When is Endodontic Retreatment Necessary?

Endodontic treatment or root canal can save a tooth that is dying from decay. After endodontic treatment, the tooth that was treated should be free from infection and restored to full strength so that it can function fully and last a lifetime. Root canal cleans out the pulp, the nerves and tissue inside of a tooth, when it is infected and threatening to destroy the tooth. The success rate of root canal procedure is very high, but occasionally, a tooth that has been treated with root canal can develop infection later.

After a root canal, the treated tooth should heal and be pain free. You should be able to chew normally and there should be no sensitivity to the treated tooth after a few days of healing. If you still have pain after a root canal procedure or develop pain in the tooth again in the future, this could be a sign that the tooth has been infected again.

Sometimes when a tooth has a complex inner structure, the first root canal may not completely clean out the infection. If the tooth was not properly restored with a crown after a root canal, new infection can enter the tooth. Damage from injury like a broken crown can also expose a restored tooth to bacteria and the possibility of infection. In any of these cases, endodontic retreatment may be necessary.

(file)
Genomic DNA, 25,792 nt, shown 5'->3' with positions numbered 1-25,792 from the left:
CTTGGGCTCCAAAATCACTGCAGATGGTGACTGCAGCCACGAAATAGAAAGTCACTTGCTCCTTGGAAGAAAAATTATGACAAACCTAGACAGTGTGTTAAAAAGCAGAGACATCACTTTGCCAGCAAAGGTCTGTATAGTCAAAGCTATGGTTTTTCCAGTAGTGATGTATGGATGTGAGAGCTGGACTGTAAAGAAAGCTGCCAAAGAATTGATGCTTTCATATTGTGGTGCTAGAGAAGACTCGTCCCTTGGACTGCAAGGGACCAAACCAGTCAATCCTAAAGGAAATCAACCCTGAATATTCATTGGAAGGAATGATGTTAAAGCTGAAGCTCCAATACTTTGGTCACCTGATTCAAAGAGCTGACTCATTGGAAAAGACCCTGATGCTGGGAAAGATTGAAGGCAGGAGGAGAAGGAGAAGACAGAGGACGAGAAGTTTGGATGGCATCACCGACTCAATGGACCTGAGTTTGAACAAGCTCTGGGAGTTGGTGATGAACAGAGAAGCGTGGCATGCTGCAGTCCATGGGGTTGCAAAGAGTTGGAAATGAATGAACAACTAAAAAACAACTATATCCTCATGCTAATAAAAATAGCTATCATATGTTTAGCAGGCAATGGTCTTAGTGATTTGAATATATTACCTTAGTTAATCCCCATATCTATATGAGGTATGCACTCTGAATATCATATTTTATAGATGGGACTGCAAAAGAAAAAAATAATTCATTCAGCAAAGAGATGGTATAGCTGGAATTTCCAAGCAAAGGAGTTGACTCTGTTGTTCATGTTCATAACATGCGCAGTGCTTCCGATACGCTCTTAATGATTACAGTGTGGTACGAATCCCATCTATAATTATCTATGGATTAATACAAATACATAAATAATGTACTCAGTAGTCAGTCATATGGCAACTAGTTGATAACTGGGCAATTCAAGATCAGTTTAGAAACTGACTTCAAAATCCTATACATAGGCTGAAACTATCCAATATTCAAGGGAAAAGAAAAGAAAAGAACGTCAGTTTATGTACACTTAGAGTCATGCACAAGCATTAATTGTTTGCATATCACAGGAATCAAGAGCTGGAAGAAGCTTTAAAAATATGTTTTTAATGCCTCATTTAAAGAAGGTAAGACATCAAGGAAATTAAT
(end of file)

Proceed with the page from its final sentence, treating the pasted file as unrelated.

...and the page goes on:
The retreatment process is similar to the first root canal. The tooth is opened and the canals are cleaned. The filling materials that were placed during the first root canal may have to be removed so that the endodontist can access the canals. After cleaning, new filling materials are placed and the tooth is sealed. The tooth will again need to be restored with a crown.

In some cases, very small canals are not accessible in a root canal procedure. In such a case, endodontic surgery may be recommended. Surgery allows the endodontist to access small or narrow canals.

Root canal has a 95% success rate, so the chance of requiring retreatment is low for most patients. You can increase the chances of a successful root canal the first time by following your endodontist’s instructions after the procedure, returning for follow-up appointments and continuing to brush and floss your teeth regularly and see the dentist for regular checkups.

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When is Dental Retreatment Necessary?
Article Name
When is Dental Retreatment Necessary?
Description
Sometimes when a tooth has a complex inner structure, the first root canal may not completely clean out the infection. In this case, endodontic retreatment may be necessary.
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